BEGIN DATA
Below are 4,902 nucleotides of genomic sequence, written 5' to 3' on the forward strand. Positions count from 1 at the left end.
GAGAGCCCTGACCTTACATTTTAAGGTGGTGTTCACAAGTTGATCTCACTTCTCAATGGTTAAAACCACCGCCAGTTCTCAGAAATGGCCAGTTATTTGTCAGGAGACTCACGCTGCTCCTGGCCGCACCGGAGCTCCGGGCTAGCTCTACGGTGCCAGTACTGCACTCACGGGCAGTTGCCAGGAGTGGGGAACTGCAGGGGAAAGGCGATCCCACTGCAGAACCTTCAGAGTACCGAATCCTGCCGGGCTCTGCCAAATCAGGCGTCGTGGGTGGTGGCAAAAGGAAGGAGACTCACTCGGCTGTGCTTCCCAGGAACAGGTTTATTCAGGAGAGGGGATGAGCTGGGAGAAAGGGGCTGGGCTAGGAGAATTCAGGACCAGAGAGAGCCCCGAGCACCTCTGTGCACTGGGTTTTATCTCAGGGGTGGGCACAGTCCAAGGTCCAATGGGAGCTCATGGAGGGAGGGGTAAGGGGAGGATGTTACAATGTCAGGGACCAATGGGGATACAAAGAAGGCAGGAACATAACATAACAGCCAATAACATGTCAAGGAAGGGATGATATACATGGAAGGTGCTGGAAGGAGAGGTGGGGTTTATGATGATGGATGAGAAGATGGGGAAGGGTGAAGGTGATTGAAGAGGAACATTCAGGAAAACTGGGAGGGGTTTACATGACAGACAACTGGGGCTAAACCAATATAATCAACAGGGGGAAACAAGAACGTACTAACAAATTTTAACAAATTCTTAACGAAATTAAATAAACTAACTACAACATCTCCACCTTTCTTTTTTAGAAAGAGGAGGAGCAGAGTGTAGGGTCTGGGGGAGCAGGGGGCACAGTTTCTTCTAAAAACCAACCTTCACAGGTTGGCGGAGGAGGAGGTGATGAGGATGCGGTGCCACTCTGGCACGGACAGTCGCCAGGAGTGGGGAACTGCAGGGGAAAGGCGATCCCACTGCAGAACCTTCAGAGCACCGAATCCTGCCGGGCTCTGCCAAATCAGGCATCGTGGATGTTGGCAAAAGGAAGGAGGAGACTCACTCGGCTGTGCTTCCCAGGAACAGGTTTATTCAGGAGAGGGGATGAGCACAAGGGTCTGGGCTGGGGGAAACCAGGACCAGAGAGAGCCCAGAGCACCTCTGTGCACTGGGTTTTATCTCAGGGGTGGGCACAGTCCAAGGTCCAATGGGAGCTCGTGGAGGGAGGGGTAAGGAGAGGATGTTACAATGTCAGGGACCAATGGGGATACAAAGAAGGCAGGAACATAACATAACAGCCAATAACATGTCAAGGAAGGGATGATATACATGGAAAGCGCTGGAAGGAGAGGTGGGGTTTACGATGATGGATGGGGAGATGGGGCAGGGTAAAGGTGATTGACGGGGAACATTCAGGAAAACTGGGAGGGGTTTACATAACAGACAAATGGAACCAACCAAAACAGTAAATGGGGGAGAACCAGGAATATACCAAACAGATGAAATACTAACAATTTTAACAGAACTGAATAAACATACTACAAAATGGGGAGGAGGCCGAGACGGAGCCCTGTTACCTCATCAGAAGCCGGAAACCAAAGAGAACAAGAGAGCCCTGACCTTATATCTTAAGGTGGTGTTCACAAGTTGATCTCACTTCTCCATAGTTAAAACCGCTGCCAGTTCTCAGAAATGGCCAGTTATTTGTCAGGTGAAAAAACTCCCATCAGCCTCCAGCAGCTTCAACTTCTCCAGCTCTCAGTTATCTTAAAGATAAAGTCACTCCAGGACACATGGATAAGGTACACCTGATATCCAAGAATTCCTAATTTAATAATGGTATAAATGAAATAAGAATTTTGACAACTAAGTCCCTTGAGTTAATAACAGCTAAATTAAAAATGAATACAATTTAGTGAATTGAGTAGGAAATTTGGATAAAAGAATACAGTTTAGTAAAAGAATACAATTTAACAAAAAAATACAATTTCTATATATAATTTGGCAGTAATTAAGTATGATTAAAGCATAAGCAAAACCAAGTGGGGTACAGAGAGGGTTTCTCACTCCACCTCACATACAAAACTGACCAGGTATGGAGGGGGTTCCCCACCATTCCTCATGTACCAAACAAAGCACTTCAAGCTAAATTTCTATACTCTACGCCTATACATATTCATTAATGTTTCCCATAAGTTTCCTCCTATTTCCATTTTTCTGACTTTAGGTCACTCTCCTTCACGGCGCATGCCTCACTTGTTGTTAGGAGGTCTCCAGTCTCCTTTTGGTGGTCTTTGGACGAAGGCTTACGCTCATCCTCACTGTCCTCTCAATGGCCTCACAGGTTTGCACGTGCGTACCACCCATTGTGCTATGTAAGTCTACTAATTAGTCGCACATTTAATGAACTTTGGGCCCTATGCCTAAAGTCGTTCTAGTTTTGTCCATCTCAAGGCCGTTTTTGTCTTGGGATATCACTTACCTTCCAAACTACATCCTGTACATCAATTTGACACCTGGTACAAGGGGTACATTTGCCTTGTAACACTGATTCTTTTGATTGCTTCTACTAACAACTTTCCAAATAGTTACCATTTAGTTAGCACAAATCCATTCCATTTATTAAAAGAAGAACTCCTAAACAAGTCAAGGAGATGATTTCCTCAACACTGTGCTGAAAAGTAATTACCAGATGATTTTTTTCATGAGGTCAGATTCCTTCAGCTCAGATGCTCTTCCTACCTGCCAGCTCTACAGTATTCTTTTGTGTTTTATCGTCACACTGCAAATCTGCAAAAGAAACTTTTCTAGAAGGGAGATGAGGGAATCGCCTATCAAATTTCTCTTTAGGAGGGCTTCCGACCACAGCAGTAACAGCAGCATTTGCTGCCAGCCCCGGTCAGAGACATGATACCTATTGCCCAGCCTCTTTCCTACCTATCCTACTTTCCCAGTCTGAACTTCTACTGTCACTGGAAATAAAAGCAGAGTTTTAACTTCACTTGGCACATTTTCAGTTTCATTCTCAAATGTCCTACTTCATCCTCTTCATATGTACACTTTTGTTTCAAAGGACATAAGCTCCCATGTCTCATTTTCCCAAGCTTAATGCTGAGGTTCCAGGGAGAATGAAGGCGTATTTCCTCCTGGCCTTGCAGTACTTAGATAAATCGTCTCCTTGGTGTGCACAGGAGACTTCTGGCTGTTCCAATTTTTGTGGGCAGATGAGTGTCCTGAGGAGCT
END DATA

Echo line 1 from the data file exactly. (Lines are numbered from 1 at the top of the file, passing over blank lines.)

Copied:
Below are 4,902 nucleotides of genomic sequence, written 5' to 3' on the forward strand. Positions count from 1 at the left end.